Company Car
Today

Your Independent source of fleet news, reviews & interviews

The Government’s plans to decarbonise road transport will be seriously threatened if it does not introduce a fair and consistent company car tax regime, the BVRLA has warned.

Responding to the Treasury’s WLTP consultation, the said that recent hikes in company car taxes combined with WLTP-related uncertainty and a lack of visibility on future rates beyond 2021 had already led to more employers and employees opting out of the market.

It added that as a result, some  staff members may end up driving a more polluting personal lease or grey fleet vehicle, meaning that as a result, some of the fleet industry’s progress to reduce vehicle emissions is being reversed. “If the Government fails to manage the impact of WLTP-based company car tax this trend will only accelerate,” it warned.

In its response to the consultation the BVRLA called for the Government to:

  • Adjust future VED and company car tax bands for 2020 and beyond to account for the increase in WLTP-based CO₂ figures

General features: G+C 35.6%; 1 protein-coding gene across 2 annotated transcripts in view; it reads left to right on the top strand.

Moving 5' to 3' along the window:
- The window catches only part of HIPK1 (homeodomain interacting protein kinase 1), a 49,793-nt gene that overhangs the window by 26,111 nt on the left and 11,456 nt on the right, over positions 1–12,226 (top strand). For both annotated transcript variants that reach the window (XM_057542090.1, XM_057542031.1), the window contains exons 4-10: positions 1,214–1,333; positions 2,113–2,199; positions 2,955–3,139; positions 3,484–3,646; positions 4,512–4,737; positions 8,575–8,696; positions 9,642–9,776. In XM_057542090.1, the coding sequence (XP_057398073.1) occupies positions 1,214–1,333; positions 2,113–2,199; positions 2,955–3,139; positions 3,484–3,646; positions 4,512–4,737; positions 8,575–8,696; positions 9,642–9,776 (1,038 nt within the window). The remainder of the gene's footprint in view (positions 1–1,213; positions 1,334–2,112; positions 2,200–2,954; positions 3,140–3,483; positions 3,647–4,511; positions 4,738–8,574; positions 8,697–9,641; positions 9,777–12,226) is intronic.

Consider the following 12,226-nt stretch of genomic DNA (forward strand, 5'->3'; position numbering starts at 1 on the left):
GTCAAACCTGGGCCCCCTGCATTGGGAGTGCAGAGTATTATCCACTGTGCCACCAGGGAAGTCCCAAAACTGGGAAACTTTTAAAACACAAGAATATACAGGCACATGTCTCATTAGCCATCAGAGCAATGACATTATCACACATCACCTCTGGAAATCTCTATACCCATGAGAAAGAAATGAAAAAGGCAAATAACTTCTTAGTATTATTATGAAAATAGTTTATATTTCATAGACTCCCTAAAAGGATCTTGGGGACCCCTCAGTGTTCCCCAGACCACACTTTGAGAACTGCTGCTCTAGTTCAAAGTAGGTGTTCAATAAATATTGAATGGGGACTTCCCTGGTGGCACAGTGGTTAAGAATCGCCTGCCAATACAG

• Provide a legacy company car tax table for pre-April 2020 vehicles, freezing the rates at 2018/19 level
  • Provide a four-five year view of future company car tax and VED bands, enabling fleets and drivers to plan their vehicle choices
  • Ensure that all CO₂-related taxes and charges (such as congestion zones, lease rental restriction) are treated consistently under WLTP

“Our members buy nearly 1.6 million cars each year and are responsible for most ultra-low emission vehicle registrations,” said BVRLA chief executive, Gerry Keaney. “Most policymakers recognise the vital part that these fleets will play in delivering the government’s flagship Road to Zero and Industrial Strategy. We need HM Treasury to acknowledge and support the fleet sector’s role by providing a fair, consistent and well-signposted tax regime.”

He added: “WLTP is designed to offer motorists greater transparency. It should not be used as an excuse to boost Treasury coffers. Without making the necessary WLTP-related vehicle tax adjustments, the Chancellor will be simply abusing his position by opportunistically raising taxes and punishing already hard-pressed families and businesses.”